The best of EcoWatch, right in your inbox. Sign up for our email newsletter!
Small Daily Servings of Juice or Other Sugary Drinks Linked With Higher Cancer Risk
A new study has found that consuming even just a small serving of soda or 100 percent fruit juice per day can significantly increase your risk of developing cancer.
Drinking as little as 100 ml (3.4 ounces) of a sugary beverage per day was associated with an 18 percent increased general risk of cancer and a 22 percent increased risk of breast cancer, according to the study, which was published this week in the British Medical Journal. Soda cans usually contain between 12 and 16 ounces.
For the study, the researchers examined nine years of nutritional data from more than 100,000 French adults who participated in the ongoing Nutrinet-Santé survey from 2009-2017. The average age of participants was 42 years old and 79 percent were women while 21 percent were men.
The survey required them to fill out questionnaires recalling their consumption over 24 hours of thousands of foods and drinks, of which nearly 100 were sugary drinks such as 100% fruit juice, soda, sports drinks, energy drinks and certain hot beverages, USA Today reported.
During the nine-year survey period, there were 2,193 instances of new cancer diagnoses, including nearly 700 cases of breast cancer. Among the highest quarter for consumption of sugary drinks there was a 30 percent higher risk for cancer than the lowest quarter of participants, and a 37 percent higher risk for breast cancer in particular, The New York Times reported.
The risk persisted even as the researchers accounted for other factors that might impact cancer risk, including demographic information, physical activity, smoking history and family prevalence of cancer.
Lead author Mathilde Touvier said the results do not yet prove that sugary drinks cause cancer, as the study was only observational, but the team noted that increased sugar consumption appeared to be a primary driver of increased cancer risk, potentially because it can lead to visceral fat deposits that have been previously associated with the formation of tumors.
"High sugary drinks consumption is a risk factor for obesity and weight gain," Touvier, research director of the Nutritional Epidemiology Research Team at the Paris 13 University's National Health and Research Institute, told CNN. "Obesity is in itself a risk factor for cancer."
Interestingly, the researchers did not find a link between cancer risk and artificially sweetened "diet" drinks. They also suggested that other chemical additives, including 4-methylimidazole — usually found in drinks with a caramel coloring, according to CNN — could be an alternative factor driving cancer risk.
As such, the researchers said more large-scale prospective studies should be done to see if their results are replicated, but so far, "these data support the relevance of existing nutritional recommendations to limit sugary drink consumption" to around one glass per day.
They also said that the results add weight to "policy actions, such as taxation and marketing restrictions targeting sugary drinks, which might potentially contribute to the reduction of cancer incidence."
The findings come just months after a Harvard study found that drinking sugary beverages each day could increase your risk of an early death.
Sugary Drinks May Boost Risk of Premature Death. ( No Duh) https://t.co/lRein0OiVj— Zen Honeycutt (@zenhoneycutt) March 23, 2019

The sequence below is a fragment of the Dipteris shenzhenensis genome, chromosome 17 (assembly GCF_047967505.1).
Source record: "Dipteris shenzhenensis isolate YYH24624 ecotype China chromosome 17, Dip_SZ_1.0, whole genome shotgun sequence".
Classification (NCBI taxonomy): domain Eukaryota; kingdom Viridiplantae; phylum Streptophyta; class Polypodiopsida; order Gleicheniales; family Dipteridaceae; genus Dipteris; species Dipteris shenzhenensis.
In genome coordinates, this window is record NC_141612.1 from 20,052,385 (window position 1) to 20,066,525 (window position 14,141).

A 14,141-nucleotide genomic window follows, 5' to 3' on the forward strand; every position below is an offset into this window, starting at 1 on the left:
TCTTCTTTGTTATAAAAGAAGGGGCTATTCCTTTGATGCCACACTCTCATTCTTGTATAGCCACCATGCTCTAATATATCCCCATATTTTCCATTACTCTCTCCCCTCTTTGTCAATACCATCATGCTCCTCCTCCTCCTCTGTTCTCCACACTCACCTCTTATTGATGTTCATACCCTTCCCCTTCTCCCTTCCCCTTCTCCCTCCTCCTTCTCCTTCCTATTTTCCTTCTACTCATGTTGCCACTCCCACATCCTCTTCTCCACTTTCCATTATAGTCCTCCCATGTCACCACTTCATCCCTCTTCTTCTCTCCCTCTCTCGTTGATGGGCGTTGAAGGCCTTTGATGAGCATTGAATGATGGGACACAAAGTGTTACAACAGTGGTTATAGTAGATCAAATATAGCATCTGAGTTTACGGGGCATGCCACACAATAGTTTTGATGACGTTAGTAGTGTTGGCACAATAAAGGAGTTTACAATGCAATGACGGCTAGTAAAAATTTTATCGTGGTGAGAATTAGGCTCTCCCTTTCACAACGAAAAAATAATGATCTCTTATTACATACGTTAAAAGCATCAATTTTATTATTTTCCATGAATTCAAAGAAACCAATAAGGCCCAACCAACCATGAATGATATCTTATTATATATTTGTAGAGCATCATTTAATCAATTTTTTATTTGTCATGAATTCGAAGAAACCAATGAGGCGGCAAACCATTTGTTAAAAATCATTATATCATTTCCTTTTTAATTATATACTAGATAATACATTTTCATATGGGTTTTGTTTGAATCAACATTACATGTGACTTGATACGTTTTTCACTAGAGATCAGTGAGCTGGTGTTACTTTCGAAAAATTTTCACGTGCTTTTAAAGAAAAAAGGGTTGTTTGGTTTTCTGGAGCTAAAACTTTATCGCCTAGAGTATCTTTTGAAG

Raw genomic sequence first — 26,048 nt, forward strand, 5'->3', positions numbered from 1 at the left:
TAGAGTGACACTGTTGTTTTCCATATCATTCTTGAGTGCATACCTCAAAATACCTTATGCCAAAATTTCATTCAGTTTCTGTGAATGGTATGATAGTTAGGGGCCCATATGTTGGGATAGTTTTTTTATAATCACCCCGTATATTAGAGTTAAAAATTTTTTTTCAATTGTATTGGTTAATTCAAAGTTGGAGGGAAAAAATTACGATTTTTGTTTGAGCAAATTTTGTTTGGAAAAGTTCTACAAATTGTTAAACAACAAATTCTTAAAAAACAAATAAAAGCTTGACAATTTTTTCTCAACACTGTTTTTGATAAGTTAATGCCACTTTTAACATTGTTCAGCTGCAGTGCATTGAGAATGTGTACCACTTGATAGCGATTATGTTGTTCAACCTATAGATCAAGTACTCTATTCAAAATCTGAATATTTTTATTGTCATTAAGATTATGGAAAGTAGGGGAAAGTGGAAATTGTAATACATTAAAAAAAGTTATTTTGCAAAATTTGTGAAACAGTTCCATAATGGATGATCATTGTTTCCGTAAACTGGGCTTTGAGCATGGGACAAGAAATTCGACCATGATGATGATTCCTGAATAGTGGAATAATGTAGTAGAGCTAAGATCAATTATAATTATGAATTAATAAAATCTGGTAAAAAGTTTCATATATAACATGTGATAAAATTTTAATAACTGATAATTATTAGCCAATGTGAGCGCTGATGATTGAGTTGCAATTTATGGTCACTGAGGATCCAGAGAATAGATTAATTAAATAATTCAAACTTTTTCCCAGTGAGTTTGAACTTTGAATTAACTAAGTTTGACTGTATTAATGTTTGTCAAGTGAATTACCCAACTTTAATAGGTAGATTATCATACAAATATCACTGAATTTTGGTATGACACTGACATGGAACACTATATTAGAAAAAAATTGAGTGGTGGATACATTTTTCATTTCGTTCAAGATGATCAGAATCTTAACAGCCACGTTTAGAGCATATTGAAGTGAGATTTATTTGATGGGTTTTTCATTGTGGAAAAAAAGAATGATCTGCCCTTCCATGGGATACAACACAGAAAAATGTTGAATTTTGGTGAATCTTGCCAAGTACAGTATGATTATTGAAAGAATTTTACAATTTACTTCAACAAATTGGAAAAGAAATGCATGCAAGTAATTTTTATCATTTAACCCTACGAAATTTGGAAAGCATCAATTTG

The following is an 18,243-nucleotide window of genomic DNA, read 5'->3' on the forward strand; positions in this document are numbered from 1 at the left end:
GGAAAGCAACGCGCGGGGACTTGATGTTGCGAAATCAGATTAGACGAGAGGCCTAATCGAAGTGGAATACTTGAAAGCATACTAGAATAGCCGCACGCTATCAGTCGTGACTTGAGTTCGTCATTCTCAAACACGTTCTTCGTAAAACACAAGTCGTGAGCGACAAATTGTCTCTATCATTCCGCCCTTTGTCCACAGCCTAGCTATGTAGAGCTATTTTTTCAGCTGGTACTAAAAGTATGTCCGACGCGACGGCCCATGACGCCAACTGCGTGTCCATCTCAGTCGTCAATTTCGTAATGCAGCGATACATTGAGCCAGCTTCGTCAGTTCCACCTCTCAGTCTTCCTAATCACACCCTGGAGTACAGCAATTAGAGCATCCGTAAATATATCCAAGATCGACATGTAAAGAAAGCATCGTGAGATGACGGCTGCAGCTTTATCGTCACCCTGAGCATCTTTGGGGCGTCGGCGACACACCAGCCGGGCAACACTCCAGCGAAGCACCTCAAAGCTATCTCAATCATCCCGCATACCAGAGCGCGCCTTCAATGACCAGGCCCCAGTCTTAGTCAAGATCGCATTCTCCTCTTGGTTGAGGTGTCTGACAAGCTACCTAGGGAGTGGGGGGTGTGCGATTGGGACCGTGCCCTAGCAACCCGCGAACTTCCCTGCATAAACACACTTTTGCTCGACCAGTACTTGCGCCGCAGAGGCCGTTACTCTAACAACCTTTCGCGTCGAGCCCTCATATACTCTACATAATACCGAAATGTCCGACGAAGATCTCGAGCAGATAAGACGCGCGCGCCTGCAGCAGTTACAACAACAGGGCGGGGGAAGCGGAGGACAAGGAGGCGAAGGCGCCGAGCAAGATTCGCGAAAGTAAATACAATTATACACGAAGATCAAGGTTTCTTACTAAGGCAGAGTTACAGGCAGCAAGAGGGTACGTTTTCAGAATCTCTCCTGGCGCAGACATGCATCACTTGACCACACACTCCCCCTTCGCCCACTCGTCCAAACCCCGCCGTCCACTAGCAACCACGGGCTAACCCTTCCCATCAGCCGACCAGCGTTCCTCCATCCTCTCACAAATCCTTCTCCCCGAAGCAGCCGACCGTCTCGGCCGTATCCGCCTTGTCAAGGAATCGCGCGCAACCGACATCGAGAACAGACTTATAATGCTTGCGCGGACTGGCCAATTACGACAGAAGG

EcoWatch Daily Newsletter
By Dan Gray
- Research shows that 16 weeks of a vegan diet can boost the gut microbiome, helping with weight loss and overall health.
- A healthy microbiome is a diverse microbiome. A plant-based diet is the best way to achieve this.
- It isn't necessary to opt for a strictly vegan diet, but it's beneficial to limit meat intake.
New research shows that following a vegan diet for about 4 months can boost your gut microbiome. In turn, that can lead to improvements in body weight and blood sugar management.
By Jeff Turrentine
Nearly 20 years have passed since the journalist Malcolm Gladwell popularized the term tipping point, in his best-selling book of the same name. The phrase denotes the moment that a certain idea, behavior, or practice catches on exponentially and gains widespread currency throughout a culture. Having transcended its roots in sociological theory, the tipping point is now part of our everyday vernacular. We use it in scientific contexts to describe, for instance, the climatological point of no return that we'll hit if we allow average global temperatures to rise more than 2 degrees Celsius above preindustrial levels. But we also use it to describe everything from resistance movements to the disenchantment of hockey fans when their team is on a losing streak.
By Mark Mancini
On Aug. 18, Iceland held a funeral for the first glacier lost to climate change. The deceased party was Okjökull, a historic body of ice that covered 14.6 square miles (38 square kilometers) in the Icelandic Highlands at the turn of the 20th century. But its glory days are long gone. In 2014, having dwindled to less than 1/15 its former size, Okjökull lost its status as an official glacier.
By Alex Schwartz
Among the many vendors at the Logan Square Farmers Market on Aug. 18 sat three young people peddling neither organic vegetables, gourmet cheese nor handmade crafts. Instead, they offered liberation from capitalism.
I’m a Psychotherapist – Here’s What I’ve Learned From Listening to Children Talk About Climate Change
By Caroline Hickman
Eco-anxiety is likely to affect more and more people as the climate destabilizes. Already, studies have found that 45 percent of children suffer lasting depression after surviving extreme weather and natural disasters. Some of that emotional turmoil must stem from confusion — why aren't adults doing more to stop climate change?